by Joseph Freeman
The cartoon is an important political weapon. A few bold pencil strokes by an imaginative artist may convey a message more vividly than an editorial or an article. For this reason cartoons have sometimes been more feared than comment. They tell that Boss Tweed, smarting under the savage drawings of Thomas Nast, said: "Let's stop them damned pictures; I don't care so much what the papers write about me - my constituents can't read - but damn it, they can see the pictures."
Here at least is one form of art that cannot pretend to be "above the battle." The manufacturers' and bankers' press in the United States hires the best cartoonists to carry on political propaganda for manufacturers' and bankers' policies. These cartoonists are highly paid and their drawings are often syndicated and reproduced from coast to coast. Millions of people follow them from day to day and through the power of symbols are prejudiced in favor of policies which are inimical to the interests of the mass of Americans - the workers and farmers. Reactionary cartoons, spreading the gospel of capitalism, militarism, race, prejudice and nationalist illusions are illustrations to the text of the news and editorials in the capitalist press; they are one of the means by which the manufacturers and bankers mould "public opinion." The workers have their own politics and their own press; they have cartoonists who use the symbols of their art to convey the aims and purposes of the working class. These cartoonists are not highly paid; often they are not paid at all; but their work stands up powerfully beside the best cartoons in this country as far as craftsmanship goes, and in content is much nearer to the essence of American political life.
There are in this collection 64 drawings, 54 of them by Fred Ellis and 10 by Jacob Burck. They are only a fraction of the drawings which appeared in the Daily Worker during the past year, but even this small number covers a wide range of topics. Turned out day by day in the heat of the class struggle, these cartoons indicate the recent course of events as seen by the revolutionary movement in the United States. Here will be found cartoons dealing with wage-cuts in the textile industry, the imprisonment of New Bedford strikers, the formation of new left wing unions in the needle trades and among the miners; the Hilquit scandal, and the role of the A. F. of L. as a red-baiting agency. A number of the cartoons, drawn during the presidential elections, satirize the Republicans, Democrats and Socialists alike as tools of capitalism; while others pillory the "new" Tammany and the new president. Some of the drawings are vivid reminders of the Chinese revolution, the Nicaraguan revolution, the brutal assassination of Julio Mella, the continued imprisonment of Mooney and Billings, despite the universal admission of their innocence. Here, too, are cartoons about the bloody Horthy regime in Hungary, the British empire, plots against the Soviet Union, the peace pact of Fascism and Vatican, the march of American imperialism in Latin America; the Kellogg Treaty (in one cartoon carried by armed American troops); war, looming behind pacifist smoke screens; the Vestris disaster, the oppression of the Negro masses and the role of the Soviet Union as leader of the world working class.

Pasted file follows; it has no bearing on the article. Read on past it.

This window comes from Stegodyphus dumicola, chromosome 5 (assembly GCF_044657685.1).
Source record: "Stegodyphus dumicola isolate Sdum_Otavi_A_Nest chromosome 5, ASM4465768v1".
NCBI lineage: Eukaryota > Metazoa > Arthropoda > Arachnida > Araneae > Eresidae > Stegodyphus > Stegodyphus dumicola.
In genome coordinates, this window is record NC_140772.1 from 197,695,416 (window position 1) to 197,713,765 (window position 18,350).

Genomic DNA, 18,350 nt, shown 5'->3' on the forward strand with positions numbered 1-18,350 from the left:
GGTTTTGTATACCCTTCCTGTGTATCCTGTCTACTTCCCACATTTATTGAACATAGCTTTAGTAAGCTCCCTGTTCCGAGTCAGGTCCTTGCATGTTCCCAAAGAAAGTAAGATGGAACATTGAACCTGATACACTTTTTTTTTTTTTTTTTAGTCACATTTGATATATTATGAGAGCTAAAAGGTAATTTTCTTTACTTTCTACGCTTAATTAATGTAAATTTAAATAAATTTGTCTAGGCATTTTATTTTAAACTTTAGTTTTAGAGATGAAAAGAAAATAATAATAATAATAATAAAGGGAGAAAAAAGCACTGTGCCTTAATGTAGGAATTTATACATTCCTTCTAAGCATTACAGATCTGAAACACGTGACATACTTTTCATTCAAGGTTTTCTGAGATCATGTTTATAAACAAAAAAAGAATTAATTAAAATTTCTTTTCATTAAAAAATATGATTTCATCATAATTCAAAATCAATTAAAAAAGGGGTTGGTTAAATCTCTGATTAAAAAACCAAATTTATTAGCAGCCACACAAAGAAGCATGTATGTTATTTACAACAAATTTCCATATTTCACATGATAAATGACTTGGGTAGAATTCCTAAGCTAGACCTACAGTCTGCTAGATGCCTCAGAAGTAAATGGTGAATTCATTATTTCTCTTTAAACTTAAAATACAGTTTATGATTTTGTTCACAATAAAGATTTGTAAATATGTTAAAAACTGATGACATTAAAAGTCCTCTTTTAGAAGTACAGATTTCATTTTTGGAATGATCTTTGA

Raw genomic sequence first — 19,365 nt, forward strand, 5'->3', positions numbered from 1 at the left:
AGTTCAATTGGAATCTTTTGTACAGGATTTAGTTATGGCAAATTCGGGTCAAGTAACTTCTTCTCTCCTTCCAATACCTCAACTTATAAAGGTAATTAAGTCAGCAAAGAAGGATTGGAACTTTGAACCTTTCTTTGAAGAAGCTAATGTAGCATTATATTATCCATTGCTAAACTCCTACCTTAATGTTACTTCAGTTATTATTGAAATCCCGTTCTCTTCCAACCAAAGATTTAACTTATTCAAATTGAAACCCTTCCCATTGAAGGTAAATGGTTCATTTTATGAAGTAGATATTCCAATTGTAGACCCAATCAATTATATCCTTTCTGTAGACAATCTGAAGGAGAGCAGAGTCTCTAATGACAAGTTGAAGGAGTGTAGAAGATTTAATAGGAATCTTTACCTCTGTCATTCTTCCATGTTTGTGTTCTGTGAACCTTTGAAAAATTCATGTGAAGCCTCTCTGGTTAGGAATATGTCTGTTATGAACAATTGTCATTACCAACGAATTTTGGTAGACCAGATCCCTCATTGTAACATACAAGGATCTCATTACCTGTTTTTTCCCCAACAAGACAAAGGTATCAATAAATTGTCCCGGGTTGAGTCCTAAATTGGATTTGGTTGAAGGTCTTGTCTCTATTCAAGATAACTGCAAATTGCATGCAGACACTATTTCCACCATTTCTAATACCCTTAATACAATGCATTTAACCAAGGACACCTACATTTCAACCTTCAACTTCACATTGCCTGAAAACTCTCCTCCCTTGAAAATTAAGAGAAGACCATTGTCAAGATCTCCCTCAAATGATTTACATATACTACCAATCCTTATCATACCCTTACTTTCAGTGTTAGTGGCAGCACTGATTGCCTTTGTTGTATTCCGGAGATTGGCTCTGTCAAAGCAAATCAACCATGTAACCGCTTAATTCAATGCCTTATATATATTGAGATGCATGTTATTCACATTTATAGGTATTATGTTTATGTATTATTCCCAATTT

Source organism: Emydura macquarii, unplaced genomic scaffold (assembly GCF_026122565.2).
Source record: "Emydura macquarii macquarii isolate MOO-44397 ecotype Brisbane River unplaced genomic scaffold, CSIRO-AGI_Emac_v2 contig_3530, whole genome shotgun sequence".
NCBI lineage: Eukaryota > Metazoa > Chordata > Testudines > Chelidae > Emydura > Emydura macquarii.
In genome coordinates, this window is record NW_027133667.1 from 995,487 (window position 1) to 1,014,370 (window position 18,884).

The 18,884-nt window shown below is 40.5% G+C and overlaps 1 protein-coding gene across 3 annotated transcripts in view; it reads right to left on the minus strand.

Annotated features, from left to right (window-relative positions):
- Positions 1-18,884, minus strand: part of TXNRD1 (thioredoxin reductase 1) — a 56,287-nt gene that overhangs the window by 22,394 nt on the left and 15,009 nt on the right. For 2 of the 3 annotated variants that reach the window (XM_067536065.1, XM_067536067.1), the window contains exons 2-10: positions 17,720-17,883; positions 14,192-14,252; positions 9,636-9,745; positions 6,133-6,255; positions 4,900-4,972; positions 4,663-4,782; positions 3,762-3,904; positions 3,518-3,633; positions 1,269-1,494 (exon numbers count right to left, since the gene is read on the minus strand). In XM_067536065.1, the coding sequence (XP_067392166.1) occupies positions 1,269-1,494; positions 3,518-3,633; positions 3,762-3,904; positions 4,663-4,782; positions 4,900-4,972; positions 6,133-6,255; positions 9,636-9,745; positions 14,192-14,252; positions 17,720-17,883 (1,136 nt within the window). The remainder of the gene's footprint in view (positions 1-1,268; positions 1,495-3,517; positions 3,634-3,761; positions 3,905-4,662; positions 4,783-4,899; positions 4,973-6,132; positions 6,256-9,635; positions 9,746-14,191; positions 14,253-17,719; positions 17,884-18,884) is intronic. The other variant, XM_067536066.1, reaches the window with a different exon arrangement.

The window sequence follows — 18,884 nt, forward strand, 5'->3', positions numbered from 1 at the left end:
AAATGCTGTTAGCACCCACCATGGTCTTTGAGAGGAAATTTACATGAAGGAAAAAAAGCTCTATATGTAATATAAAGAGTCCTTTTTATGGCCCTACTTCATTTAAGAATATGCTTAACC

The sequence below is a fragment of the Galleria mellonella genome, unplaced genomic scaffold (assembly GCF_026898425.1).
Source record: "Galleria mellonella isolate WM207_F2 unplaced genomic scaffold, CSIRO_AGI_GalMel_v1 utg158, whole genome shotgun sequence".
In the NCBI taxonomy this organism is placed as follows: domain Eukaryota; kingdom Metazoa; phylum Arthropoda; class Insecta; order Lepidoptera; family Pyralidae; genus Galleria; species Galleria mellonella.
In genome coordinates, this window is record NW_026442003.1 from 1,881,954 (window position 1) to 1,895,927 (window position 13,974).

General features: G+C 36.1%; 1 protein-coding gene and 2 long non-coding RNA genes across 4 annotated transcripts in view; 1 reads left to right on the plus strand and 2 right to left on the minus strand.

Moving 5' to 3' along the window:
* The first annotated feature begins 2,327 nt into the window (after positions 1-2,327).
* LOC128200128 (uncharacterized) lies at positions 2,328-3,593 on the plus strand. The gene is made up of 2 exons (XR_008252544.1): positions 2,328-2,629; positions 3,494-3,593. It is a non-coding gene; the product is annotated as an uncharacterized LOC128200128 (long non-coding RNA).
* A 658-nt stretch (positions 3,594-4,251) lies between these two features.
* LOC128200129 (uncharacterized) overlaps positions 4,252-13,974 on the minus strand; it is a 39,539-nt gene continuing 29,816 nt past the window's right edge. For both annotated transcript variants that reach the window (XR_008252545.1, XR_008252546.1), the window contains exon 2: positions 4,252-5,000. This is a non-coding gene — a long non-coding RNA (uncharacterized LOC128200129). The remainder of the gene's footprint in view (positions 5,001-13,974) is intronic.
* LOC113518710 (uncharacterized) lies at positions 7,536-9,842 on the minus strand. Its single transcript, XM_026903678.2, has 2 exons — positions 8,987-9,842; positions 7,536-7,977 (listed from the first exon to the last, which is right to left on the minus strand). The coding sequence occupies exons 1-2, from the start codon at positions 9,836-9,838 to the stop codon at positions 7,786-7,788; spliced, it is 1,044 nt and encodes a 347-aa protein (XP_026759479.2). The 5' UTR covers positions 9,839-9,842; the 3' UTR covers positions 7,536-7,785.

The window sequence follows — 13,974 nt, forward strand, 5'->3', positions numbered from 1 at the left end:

Though the cartoons in this volume are limited to the work of two artists, they touch on the major problems with which the American revolutiollary workers have grappled in the past year. Of the two artists represented here, Fred Ellis, staff cartool1ist of the Daily Worker, was a sign painter for twenty years and throughout that time a member in good standing of his union. His craftsmanship marks him as one of the best of contemporary political cartoonists, while the power with which he consistently presents the proletarian viewpoint makes him a valuable fighter in the ranks of the working class.
Jacob Burck, the youngest of our proletarian artists, fully demonstrates in his cartoons that he has developed into a powerful cartoonist of the working class. This is the fourth volume of "Red Cartoons." Previous volumes, issued in 1926, 1927 and 1928, have attracted attention not only here but abroad, where many of the cartoons were reproduced. This volume will bean important addition to the fighting equipment of every worker.